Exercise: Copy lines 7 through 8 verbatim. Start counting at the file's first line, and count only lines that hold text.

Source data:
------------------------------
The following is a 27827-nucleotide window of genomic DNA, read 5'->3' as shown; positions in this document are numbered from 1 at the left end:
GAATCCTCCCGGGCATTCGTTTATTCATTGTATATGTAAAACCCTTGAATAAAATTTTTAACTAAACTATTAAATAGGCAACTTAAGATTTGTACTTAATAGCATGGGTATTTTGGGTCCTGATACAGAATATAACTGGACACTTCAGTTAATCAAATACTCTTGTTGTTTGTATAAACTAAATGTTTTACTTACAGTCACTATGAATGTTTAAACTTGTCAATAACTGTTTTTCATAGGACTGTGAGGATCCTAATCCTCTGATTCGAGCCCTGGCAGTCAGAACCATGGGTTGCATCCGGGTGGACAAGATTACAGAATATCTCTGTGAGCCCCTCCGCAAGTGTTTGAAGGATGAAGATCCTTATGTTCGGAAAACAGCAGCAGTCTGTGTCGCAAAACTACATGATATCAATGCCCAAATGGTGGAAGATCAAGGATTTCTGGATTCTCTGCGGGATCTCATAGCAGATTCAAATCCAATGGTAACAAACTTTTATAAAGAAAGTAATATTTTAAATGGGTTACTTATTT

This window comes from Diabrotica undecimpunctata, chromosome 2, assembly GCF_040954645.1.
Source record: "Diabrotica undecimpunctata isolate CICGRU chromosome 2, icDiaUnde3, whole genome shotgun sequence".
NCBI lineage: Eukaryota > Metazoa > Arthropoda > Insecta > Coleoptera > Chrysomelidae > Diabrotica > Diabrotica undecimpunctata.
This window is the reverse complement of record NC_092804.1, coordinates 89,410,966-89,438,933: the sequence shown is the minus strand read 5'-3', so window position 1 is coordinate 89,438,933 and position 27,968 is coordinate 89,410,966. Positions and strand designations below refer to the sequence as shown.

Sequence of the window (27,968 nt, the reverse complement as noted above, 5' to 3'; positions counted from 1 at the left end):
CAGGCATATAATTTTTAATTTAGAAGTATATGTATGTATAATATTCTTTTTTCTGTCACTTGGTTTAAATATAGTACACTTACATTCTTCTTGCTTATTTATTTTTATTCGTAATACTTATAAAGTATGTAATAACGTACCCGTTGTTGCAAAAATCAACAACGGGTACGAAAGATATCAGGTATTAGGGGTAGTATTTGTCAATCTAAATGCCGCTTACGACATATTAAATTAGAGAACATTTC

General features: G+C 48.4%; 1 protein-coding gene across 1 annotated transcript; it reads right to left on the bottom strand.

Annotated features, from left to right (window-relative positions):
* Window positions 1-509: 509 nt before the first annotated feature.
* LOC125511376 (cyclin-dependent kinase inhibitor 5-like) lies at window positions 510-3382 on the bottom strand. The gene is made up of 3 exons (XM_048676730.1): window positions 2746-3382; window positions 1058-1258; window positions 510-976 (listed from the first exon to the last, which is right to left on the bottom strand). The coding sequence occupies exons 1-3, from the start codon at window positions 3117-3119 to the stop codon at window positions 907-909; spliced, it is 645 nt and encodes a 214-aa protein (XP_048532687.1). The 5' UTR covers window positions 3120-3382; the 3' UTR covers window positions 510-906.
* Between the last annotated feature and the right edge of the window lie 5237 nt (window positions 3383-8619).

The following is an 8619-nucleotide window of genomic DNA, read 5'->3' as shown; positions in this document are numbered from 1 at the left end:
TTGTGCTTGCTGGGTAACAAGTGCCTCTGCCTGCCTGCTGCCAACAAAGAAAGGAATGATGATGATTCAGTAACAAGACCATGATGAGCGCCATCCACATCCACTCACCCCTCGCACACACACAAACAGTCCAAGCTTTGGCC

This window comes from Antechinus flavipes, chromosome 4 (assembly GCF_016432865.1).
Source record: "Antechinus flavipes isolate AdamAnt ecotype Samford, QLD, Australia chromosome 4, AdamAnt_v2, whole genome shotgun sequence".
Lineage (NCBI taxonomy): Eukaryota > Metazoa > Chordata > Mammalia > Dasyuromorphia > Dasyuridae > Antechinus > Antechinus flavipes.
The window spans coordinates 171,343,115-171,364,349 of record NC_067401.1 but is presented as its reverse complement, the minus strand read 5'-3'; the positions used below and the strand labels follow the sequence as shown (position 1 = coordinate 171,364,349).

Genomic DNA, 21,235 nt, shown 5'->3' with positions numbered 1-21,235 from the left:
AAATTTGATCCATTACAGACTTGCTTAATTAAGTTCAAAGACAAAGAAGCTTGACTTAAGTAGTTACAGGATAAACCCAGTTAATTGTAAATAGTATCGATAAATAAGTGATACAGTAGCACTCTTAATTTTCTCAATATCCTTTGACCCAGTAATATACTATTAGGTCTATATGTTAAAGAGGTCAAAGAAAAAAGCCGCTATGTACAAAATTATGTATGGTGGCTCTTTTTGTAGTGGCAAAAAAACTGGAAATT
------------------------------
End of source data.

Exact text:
Sequence of the window (27,968 nt, the reverse complement as noted above, 5' to 3'; positions counted from 1 at the left end):
CAGGCATATAATTTTTAATTTAGAAGTATATGTATGTATAATATTCTTTTTTCTGTCACTTGGTTTAAATATAGTACACTTACATTCTTCTTGCTTATTTATTTTTATTCGTAATACTTATAAAGTATGTAATAACGTACCCGTTGTTGCAAAAATCAACAACGGGTACGAAAGATATCAGGTATTAGGGGTAGTATTTGTCAATCTAAATGCCGCTTACGACATATTAAATTAGAGAACATTTC